It remains a critical challenge to ensure all children—regardless of race, ethnicity, gender, socio-economic status, and/or ability—have access to a high-quality education. We are at a pivotal time where communities and schools are navigating issues of equity, poverty, and opportunity gaps against a backdrop of shifting education policy. With access to exceptional data and a multi-disciplinary team of researchers and research partners, we are able to provide unique insight into these important issues.
In this study, multivariate models that jointly estimate growth in achievement and self-efficacy during middle school are used to see how underlying developmental processes relate for ELLs.
By: James Soland
In this study, we examine seasonal patterns of racial/ethnic achievement gaps in kindergarten through eighth grade using a national sample of over two million students.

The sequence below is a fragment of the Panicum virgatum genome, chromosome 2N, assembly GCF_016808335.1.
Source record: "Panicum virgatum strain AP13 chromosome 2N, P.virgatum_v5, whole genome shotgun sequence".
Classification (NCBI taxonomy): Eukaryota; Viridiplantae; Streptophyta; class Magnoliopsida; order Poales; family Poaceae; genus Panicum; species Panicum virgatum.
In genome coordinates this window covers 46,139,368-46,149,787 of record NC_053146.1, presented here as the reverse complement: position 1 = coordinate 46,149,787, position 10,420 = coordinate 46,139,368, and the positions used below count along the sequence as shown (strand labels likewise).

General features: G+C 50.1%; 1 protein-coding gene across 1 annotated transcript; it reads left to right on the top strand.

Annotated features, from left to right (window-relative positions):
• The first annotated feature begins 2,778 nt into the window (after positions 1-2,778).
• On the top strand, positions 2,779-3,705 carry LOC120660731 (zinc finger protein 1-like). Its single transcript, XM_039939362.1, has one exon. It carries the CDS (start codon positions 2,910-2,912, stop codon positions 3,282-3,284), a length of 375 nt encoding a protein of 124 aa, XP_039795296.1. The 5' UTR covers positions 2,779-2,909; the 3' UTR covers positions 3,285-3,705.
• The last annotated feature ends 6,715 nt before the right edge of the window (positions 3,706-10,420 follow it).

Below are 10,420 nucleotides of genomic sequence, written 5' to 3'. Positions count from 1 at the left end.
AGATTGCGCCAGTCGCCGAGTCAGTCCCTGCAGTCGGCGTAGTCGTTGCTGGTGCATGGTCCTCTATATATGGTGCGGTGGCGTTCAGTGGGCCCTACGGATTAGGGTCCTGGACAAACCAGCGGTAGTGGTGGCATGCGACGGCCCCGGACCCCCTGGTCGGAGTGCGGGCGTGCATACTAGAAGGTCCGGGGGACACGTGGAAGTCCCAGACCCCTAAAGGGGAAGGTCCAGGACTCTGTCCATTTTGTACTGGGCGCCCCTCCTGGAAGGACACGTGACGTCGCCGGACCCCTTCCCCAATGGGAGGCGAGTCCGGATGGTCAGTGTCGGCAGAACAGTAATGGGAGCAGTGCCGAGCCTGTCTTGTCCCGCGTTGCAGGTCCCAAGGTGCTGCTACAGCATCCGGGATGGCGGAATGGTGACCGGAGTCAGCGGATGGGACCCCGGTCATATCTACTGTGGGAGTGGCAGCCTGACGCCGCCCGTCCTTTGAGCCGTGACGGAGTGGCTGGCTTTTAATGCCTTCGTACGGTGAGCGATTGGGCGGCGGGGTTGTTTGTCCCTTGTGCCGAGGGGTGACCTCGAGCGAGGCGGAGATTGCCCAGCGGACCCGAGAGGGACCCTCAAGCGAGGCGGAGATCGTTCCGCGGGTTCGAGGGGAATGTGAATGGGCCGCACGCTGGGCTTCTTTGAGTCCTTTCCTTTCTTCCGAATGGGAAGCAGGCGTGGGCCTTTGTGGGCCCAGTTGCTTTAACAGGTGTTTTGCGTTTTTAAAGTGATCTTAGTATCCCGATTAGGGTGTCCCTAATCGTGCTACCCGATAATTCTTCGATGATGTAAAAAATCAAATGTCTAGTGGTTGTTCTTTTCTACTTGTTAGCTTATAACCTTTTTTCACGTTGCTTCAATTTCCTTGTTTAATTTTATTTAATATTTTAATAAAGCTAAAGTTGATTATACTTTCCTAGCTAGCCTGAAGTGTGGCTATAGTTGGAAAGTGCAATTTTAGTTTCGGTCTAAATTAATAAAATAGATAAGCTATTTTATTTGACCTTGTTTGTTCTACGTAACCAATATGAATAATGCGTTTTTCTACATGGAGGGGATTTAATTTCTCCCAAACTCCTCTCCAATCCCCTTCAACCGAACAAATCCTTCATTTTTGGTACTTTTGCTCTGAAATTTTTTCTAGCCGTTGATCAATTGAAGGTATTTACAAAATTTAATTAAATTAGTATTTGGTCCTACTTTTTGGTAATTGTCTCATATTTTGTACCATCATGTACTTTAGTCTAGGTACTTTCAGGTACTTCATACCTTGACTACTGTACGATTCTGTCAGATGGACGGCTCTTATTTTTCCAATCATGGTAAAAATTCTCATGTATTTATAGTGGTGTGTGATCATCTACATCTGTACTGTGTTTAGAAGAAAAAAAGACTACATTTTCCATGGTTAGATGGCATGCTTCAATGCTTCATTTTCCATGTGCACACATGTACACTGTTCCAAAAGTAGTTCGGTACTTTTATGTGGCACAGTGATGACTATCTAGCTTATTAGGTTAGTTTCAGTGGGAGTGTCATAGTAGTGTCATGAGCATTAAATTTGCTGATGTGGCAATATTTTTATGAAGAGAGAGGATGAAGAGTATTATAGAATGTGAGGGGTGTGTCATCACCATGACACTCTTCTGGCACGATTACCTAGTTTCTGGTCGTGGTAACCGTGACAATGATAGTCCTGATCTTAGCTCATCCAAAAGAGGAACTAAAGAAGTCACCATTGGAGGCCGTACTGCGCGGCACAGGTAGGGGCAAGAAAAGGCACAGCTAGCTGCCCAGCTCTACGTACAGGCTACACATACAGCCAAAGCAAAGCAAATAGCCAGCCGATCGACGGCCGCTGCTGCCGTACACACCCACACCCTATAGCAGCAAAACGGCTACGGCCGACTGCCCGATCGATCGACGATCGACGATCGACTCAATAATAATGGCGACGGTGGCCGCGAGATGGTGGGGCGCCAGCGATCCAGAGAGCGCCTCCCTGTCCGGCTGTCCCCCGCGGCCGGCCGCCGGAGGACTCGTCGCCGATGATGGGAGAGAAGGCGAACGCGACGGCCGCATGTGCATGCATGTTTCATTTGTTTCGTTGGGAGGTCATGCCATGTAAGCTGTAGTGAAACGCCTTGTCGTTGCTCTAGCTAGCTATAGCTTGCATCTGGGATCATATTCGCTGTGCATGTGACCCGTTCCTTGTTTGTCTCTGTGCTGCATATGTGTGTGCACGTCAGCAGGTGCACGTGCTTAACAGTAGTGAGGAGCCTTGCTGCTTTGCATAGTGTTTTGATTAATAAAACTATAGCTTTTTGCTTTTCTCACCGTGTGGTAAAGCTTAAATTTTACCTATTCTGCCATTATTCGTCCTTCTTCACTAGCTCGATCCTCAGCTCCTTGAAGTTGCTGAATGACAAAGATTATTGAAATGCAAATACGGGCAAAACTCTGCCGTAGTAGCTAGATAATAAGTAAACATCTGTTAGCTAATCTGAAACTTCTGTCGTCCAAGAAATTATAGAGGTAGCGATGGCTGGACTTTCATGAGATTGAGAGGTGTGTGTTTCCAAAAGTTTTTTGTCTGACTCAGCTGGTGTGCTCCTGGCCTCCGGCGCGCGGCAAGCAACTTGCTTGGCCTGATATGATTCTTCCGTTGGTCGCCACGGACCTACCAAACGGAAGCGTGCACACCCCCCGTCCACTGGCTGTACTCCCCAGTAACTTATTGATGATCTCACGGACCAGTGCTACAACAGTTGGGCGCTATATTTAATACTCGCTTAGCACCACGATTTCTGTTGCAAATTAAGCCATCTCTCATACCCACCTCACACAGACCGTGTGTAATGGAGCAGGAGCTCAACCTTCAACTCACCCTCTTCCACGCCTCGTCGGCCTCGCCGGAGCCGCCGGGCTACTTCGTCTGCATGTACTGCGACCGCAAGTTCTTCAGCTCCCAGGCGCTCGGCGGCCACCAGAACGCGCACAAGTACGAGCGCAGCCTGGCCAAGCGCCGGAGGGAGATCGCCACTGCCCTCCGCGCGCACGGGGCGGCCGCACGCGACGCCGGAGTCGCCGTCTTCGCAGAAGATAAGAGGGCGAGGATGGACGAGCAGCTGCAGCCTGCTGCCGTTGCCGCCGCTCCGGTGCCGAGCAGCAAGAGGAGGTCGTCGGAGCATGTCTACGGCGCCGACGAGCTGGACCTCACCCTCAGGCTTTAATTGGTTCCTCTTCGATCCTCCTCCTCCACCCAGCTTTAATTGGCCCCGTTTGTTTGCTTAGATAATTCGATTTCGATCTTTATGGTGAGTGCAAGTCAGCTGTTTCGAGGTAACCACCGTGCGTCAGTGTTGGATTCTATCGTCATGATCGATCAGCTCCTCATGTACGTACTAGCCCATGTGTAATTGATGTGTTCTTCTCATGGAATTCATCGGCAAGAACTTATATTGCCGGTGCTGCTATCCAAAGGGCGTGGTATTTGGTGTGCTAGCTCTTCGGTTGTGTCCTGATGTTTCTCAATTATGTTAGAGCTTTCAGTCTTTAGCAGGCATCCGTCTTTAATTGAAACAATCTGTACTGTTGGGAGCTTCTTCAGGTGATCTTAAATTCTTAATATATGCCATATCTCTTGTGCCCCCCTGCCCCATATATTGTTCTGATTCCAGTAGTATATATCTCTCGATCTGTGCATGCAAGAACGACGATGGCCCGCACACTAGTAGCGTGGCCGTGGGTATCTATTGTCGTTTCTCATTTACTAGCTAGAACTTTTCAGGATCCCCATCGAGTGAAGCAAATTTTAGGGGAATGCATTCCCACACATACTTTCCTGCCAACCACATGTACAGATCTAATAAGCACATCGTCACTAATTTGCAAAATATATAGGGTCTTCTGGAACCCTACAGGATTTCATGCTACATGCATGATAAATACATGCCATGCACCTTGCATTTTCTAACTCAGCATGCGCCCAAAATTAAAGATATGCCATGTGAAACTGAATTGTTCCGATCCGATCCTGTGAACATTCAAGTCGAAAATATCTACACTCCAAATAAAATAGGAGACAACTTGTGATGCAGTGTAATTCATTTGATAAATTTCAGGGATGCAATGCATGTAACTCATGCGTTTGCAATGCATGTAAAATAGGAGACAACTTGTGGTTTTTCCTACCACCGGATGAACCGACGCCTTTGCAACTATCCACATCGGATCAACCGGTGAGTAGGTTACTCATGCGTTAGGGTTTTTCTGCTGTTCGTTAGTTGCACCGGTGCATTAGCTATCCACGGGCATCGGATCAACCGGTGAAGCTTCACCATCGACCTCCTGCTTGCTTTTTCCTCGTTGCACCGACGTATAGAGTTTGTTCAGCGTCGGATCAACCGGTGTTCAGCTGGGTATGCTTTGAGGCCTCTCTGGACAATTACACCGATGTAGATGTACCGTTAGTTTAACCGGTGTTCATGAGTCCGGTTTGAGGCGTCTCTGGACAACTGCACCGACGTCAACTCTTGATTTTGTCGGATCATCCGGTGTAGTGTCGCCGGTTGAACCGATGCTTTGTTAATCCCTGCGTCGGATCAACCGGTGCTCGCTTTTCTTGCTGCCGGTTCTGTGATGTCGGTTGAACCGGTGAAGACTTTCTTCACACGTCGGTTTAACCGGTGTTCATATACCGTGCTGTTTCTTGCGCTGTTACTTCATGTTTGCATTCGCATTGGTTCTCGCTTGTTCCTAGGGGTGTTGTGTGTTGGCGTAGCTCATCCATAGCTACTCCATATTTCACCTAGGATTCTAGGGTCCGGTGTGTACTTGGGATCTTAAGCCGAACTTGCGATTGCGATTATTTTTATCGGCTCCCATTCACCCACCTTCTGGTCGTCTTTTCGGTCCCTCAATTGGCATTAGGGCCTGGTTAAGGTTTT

By: Megan Kuhfeld, Dennis Condron, Douglas Downey
This study examines academic skills at kindergarten entry from 2010 and 2017 using data from over 2 million kindergarten students. Results indicated kindergarteners in 2017 have slightly lower math and reading skills than in 2010, but that inequalities at school entry by race/ethnicity and school poverty level have decreased during this period.
In this first edition of the “Research Insights” series, we visit the early childhood education space across NNERPP. Here we find three districts offering different versions of a kindergarten transition program for their students.
NNERP Extra Magazine
Mentions: Beth Tarasawa
In this interview, Andy Hegedus shares the origins of his study exploring the relationship between poverty and school performance, implications for educators, and where his research is headed next.
By: Andrew Hegedus
An NWEA webinar by Dr. Andy Hegedus on the relationships between poverty and school performance
By: Andrew Hegedus
When students speed through a computer-based test, their responses are far less likely to be accurate than if they took longer to find the solution, according to new research.
Mentions: Steven Wise